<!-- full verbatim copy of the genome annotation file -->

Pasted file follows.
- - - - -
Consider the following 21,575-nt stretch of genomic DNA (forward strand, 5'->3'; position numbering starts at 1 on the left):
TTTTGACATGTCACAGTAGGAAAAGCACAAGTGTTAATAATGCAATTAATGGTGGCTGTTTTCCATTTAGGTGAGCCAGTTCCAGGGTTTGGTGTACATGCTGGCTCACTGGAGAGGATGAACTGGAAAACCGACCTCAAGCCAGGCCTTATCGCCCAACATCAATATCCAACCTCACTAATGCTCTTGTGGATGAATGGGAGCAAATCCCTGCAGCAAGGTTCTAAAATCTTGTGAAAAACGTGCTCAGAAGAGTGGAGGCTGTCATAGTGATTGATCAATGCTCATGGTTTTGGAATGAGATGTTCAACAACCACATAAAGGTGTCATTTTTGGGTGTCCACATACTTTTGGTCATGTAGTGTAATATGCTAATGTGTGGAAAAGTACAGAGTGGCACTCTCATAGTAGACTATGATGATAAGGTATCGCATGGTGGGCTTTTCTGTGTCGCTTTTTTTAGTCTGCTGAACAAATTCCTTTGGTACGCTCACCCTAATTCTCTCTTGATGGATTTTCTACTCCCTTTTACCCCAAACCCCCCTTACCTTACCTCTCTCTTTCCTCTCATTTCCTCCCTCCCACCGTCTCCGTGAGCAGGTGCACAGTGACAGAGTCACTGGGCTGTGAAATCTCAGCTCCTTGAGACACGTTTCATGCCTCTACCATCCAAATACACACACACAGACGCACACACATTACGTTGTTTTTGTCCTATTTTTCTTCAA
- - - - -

Consider the following 21,575-nt stretch of genomic DNA (forward strand, 5'->3'; position numbering starts at 1 on the left):
TTTTGACATGTCACAGTAGGAAAAGCACAAGTGTTAATAATGCAATTAATGGTGGCTGTTTTCCATTTAGGTGAGCCAGTTCCAGGGTTTGGTGTACATGCTGGCTCACTGGAGAGGATGAACTGGAAAACCGACCTCAAGCCAGGCCTTATCGCCCAACATCAATATCCAACCTCACTAATGCTCTTGTGGATGAATGGGAGCAAATCCCTGCAGCAAGGTTCTAAAATCTTGTGAAAAACGTGCTCAGAAGAGTGGAGGCTGTCATAGTGATTGATCAATGCTCATGGTTTTGGAATGAGATGTTCAACAACCACATAAAGGTGTCATTTTTGGGTGTCCACATACTTTTGGTCATGTAGTGTAATATGCTAATGTGTGGAAAAGTACAGAGTGGCACTCTCATAGTAGACTATGATGATAAGGTATCGCATGGTGGGCTTTTCTGTGTCGCTTTTTTTAGTCTGCTGAACAAATTCCTTTGGTACGCTCACCCTAATTCTCTCTTGATGGATTTTCTACTCCCTTTTACCCCAAACCCCCCTTACCTTACCTCTCTCTTTCCTCTCATTTCCTCCCTCCCACCGTCTCCGTGAGCAGGTGCACAGTGACAGAGTCACTGGGCTGTGAAATCTCAGCTCCTTGAGACACGTTTCATGCCTCTACCATCCAAATACACACACACAGACGCACACACATTACGTTGTTTTTGTCCTATTTTTCTTCAA